MARCO ISLAND — Most of the cases dealt with by the city’s Code Enforcement Board these days are cut from the same pattern – island residents who failed to connect to the city’s sewer system, and didn’t respond to the “Code Compliance” efforts. As they find out, compliance, or lack of compliance, brings on code enforcement, with the prospect of heavy fines which must be either “mitigated” or paid, if the property is ever to be sold.
Cases not involving sewers are mostly foreclosures, with neglected homes distressing the neighbors and hurting property values. But sometimes, the CEB gets hold of a genuine safety issue, causing them to virtually step into a nearby phone booth, and emerge as Marco Island’s answer to the Justice League.
One such case came to the board on Tuesday at their regular monthly meeting in the City Council chambers, brought in by Code Compliance Supervisor Liz Carr. The item was a last-minute addition to the agenda, after it had been printed, concerning a fuel tank that had been moved to stand within the city’s right of way at a storage facility. There was also debris sitting outside unfenced, another violation, but the focus was on the fuel tank.
“This is considered a public safety issue,” said Carr, requesting “immediate action or fines up to $500 per day.” A storage tank at Marco Self-Storage, behind 940 Chalmer Drive, off Bald Eagle, was illegally placed next to a building. When Carr warned the owner of the violation, she said, the tank was moved away from the building, but into the city right of way. She had seen employees of Eli Contracting, the owners of the tank, fueling vehicles from it that morning, she said.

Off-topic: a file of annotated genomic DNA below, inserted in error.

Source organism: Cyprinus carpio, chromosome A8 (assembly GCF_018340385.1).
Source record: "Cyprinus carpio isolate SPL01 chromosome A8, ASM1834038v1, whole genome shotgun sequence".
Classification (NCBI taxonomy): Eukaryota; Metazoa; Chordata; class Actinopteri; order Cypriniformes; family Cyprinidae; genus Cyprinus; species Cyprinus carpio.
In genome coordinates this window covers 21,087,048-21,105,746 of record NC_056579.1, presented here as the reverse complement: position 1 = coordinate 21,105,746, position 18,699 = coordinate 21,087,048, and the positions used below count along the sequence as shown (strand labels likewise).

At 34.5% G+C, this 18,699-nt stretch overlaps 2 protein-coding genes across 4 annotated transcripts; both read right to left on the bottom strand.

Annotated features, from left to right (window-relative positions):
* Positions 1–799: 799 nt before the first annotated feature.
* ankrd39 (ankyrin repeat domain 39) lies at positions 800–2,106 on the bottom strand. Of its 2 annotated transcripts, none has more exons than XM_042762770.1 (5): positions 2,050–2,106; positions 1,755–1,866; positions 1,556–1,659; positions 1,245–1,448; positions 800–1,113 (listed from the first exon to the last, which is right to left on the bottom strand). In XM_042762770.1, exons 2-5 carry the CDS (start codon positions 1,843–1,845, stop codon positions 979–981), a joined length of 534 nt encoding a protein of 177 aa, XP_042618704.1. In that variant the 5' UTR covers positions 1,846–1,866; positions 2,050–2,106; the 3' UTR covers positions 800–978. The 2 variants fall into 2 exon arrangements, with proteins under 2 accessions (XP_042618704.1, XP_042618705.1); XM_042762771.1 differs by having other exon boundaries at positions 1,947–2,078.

“This is a fire hazard. There’s nothing to stop anyone from crashing into it,” Carr told the CEB members. Whereas many CEB cases drag on for years, this case had been on her radar since October, and the board was ready to take quick action.
“Can we do an expedited kind of deal?” asked member Steve Stefanides. “If a car goes into it, you’ll have a massive explosion. This tank needs to be removed immediately.”
“I’m not sure the Code Board has that jurisdiction,” demurred Chairman Lou Prigge.
“But the city can,” said Carr. “I will ask Chief Murphy. She volunteered to speak to the Fire-Rescue chief immediately after the meeting, but any delay was too much delay for the board. Murphy was reached by telephone next door at the fire station, and came over minutes later with Fire Marshal Ray Munyon.
Saying they were aware of the tank, and it had been two thirds full of Diesel fuel at last inspection, Murphy and Munyon agreed to get right on it, tagging the violation and giving the owners 24 hours to correct it.
After three days, the $500 a day fine would kick in, said city attorney Burt Saunders. “I think that’s going to get their attention.” Both Marco Self Storage and Eli Contracting were cited.
The CEB continued to chip away at the backlog of cases, although Carr said after the meeting that new cases come up faster than they can be disposed of.
“We’re not beginning to clear the backload,” she said. “It’s ridiculous. I haven’t touched foreclosures in months. Every department in the city comes to Code Compliance.” She has another inspector starting in the coming week, she said.